But even then the fee is Rs 700,000-800,000 per annum for a four-year course.
This is what it costs. When we talk about IITs, you will have to look at what the true cost per student the country is paying. Now that is buried somewhere in the government budget. And students are paying only a fraction of it. I paid a fraction of the cost it took the country to educate me. With private institutions, the cost is all out there. If you want quality, you want to pay your faculty a reasonable amount, you want buildings as places in which you feel like learning, you have to spend money. What we are trying to say is that we will try and ensure that anybody who is admitted can afford to pay. Certainly in this country we can’t subsidise education too much.
Education inflation was always a worrying factor for you. Now that if you have such a high fee structure for a premier institute, there is a good chance that other private institutions will hike their fees.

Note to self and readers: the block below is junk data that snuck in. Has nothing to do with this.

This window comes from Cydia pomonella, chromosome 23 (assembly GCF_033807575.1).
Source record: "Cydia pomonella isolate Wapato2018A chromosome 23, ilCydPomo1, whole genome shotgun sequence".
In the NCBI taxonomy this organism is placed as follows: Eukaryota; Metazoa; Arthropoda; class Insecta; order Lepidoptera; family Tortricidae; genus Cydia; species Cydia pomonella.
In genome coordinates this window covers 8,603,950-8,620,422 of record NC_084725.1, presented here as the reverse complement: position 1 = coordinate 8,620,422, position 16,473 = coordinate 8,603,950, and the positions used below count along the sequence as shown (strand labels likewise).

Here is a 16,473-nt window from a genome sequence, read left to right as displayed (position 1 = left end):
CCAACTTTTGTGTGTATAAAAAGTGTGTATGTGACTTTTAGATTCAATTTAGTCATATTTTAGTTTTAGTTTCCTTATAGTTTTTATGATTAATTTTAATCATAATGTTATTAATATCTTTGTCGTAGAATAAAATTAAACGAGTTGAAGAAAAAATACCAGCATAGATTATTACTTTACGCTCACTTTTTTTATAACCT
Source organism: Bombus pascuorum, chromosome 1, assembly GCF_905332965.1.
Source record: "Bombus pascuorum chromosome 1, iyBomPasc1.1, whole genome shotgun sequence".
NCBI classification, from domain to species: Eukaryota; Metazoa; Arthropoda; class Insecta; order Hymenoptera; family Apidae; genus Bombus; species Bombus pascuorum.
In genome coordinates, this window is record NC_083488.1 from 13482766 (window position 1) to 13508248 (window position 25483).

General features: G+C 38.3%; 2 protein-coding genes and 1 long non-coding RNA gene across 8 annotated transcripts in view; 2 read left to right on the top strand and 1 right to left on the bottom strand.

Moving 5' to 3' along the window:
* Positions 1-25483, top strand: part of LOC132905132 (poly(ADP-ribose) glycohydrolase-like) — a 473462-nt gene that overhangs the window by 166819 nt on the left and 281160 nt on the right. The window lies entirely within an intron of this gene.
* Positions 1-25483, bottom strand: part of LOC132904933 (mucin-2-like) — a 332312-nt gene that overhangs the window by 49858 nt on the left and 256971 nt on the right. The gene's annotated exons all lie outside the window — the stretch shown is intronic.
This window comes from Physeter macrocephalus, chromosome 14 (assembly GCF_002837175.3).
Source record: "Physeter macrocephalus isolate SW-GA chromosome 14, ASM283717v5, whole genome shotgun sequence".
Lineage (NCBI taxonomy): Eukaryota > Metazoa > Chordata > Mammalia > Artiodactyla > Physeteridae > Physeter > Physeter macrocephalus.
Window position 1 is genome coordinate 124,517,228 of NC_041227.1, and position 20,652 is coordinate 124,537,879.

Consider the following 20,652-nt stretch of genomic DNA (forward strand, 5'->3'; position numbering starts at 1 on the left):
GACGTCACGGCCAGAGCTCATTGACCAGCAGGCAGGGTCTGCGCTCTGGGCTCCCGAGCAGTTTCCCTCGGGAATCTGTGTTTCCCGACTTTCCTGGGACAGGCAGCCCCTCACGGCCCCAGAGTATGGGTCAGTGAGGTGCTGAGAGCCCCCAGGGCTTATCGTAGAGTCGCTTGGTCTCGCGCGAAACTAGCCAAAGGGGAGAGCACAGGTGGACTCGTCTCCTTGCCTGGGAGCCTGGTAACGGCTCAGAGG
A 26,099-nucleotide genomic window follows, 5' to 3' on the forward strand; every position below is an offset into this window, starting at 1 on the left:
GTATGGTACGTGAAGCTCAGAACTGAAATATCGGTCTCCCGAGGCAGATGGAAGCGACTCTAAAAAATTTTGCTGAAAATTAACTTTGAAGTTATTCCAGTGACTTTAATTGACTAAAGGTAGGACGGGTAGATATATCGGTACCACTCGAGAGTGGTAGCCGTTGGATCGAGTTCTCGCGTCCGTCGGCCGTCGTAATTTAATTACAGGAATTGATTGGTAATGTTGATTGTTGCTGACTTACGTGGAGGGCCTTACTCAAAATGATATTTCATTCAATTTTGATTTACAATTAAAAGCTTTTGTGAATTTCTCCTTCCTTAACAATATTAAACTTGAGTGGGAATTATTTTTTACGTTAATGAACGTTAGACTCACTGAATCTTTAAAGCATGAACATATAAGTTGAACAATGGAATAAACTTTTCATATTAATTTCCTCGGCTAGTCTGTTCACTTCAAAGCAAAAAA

I don’t think the intention is to make enormous amounts of money here. This is a not-for-profit institute. What we will try to do is to keep it as affordable as possible. But you have to ensure a certain quality of education. Now if this institution turns out to be overly expensive, alternatives will come up. Competition will always work, even in the education market. We have lots of entities that can provide quantity, but we need to ensure that we have at least some that can provide quality. As I said, there are institutions that are very respectable out there.
Will it have courses like monetary economics etc, where you could be engaged?
I think there would be a course in economics. Any course in economics will certainly teach undergrads micro economics, macro-economics and so on. The extent to which it specializes into master’s level courses that will have to stage two or three down the line. Initially what we want to give is strong undergrad curriculum for the students who are coming in.